Brikks Roll-and-Write Game Overview
It’s been a couple months since I went through my phase of writing about polyomino and roll and write games. Between those two concepts, I shared about several games. Some included pieces that were shaped like something from a Tetris game, others were part of the flip-and-write and roll-and-write genre of games. Then there were a handful that fell into both categories. Roll and write games have dice, hence the “roll” in the name itself, and it’s no secret how I feel about dice games. So… it’s kind of a given that a game like Brikks from Stronghold Games is going to call my name from the game shelf.
There isn’t much to do to set up for a game of Brikks. Give everyone two score sheets and a pen. You’ll use the front of one sheet and the back of the other. Hand the dice to the first player and you’re ready. You’re more or less playing an analog version of the classic brick-dropping game, but unlike Arraial, you don’t have a lot of choices on what tile comes next. Brikks is more aligned with Tetris. Players will take turns selecting a unique starting block to seed their sheet. This ensures that no two players are working on similar layouts.
On your turn, you’ll roll both dice. Using the coordinates created by the two dice, determine which piece will be “dropping” next. If you’re happy with the result, you’ll record that piece on your board. If not, you’ll roll both dice again.
Here’s where things get interesting. All players will have that same tetromino drop into their play area and simultaneously select which column to place the piece. It will follow a straight line until it runs into a another block or reaches the bottom. As with the digital games, you can scooch it into place underneath something else as long as the passageway is large enough. When you’ve determined where it will land, mark the respective boxes with an “X”.
As you progress through the game, you’ll earn energy and points. If a block covers a circle of the same color when it lands, you activate two energy points. Those points can be used to select a different block during the dice roll. Spending one energy allows you to select the block on either side of the rolled result. Spend two to select the piece two over. Each row is the same piece with a different orientation so these energy points are a simulation of rotating the piece on the board. Spend five energy points to select any block.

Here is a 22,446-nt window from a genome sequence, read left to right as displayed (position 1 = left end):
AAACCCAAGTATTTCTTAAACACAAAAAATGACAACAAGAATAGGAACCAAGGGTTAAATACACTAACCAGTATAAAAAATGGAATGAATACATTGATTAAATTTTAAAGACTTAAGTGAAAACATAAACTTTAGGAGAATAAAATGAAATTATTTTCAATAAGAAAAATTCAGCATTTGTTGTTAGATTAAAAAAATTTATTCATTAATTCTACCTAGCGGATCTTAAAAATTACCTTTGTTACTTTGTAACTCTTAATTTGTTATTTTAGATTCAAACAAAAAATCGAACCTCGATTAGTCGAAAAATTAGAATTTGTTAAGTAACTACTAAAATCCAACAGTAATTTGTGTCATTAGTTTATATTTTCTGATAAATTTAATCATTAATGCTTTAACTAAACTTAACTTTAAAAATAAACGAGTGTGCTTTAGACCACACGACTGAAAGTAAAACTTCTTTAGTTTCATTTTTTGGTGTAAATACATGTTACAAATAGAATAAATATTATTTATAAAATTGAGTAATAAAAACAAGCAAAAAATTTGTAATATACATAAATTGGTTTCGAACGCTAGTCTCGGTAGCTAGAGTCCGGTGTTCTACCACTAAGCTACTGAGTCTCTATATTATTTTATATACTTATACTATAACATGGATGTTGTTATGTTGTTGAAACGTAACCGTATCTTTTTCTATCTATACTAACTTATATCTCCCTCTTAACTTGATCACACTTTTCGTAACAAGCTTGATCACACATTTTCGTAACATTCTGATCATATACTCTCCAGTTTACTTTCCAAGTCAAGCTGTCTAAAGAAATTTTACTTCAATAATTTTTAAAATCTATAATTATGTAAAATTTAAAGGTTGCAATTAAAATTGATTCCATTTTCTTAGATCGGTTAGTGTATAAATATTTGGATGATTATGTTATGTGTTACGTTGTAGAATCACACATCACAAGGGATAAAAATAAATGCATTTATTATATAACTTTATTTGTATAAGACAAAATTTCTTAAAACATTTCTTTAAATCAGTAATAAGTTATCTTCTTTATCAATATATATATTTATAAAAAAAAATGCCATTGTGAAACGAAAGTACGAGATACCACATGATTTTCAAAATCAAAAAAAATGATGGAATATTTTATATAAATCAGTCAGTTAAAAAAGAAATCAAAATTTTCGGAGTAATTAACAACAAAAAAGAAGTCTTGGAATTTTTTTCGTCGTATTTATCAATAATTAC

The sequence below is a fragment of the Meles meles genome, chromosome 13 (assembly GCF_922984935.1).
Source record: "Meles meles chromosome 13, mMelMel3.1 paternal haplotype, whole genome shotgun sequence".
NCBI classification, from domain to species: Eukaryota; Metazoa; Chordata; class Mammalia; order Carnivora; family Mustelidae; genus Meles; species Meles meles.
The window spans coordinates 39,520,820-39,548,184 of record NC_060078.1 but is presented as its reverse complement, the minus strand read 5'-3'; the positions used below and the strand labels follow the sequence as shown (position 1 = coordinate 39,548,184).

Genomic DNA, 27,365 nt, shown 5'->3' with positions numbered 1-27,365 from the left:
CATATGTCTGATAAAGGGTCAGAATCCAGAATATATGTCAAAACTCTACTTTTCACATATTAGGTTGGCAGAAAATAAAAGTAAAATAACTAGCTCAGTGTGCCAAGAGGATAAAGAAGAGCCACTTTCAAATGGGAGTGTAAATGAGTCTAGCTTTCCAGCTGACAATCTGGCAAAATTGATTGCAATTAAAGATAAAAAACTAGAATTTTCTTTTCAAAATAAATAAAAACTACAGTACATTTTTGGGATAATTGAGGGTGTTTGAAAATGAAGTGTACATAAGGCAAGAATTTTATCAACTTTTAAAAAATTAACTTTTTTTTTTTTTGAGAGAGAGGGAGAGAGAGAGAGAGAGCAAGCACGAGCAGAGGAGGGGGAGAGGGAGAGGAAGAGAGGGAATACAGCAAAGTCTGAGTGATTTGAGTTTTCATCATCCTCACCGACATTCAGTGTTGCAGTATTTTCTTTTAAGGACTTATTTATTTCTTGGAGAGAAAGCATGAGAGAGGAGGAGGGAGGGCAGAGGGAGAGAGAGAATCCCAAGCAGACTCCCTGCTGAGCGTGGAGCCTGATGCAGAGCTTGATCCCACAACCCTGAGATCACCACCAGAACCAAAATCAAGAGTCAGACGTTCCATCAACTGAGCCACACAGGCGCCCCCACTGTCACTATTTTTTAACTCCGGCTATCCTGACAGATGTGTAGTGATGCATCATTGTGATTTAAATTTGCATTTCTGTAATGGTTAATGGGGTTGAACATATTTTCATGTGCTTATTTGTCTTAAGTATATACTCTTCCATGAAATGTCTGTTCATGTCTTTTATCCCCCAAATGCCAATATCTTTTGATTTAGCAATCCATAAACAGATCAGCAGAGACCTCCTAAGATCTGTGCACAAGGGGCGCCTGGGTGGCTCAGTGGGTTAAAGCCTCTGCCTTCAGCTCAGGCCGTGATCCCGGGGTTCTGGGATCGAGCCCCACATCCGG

If you finish two complete lines without a gap with one piece then you’ll check off a box in the bonus points field. These are extra points which will add to your score at the end of the game. Finish three and you’ll mark off two spaces, four and you’ll advance three. These bonus points increase as you successfully complete these tasks. Continue perfectly completing multiple lines with single bricks and you’ll earn more points! Of course, if you ever get stuck (or simply hate a piece), you can opt to use a bomb to destroy the current piece.
The game continues until a player is no longer able to completely fit a block on their sheet. That person is out until all other players reach the same limitation. Points are earned for every complete line (5 points), each line with 9 (2 points) and any line with only 8 (1 point). Don’t lose focus as you get close to the top because those rows are worth 4x (top row) and 2x (starting halfway up). Add your total line points to the bonus lines and and leftover bombs to determine your final score and the resulting winner!
The concept of Brikks is so familiar that the game is easy to pick up and play. Playing 1-4 ages 8+, Brikks is another compact, family-friendly roll-and-write game in the Stronghold Games’ catalog. Affordably priced on Amazon, consider adding Brikks to your game shelf. We’re helping one reader make that possible by giving away a copy! Use the form below for your chance to win! No rotating blocks or rolling dice required to enter!
10 thoughts on “Brikks Roll-and-Write Game Overview”
This game looks great, I’ve been looking for a roll and write to try out. I love that unlike the video game version, this allows for social interaction with your friends and planning. As opposed to just quick decision making and solo play
Expressions, playing a board game gives the opportunity to learn tells and interaction elements and bluffing rather than just surprise and ambush
I’m not too crazy about video games anymore.
So I would rather play a board game. I never really thought of a video game as a family game – a board game-yes!
talking to friends in RL
Fun with family
I think it is more fun to play in person.
board game allows for a lot of social time and I think you can think through your strategies better.
I think you can interact with the people you’re playing with more with a board game.
You can use your imagination while playing a board game.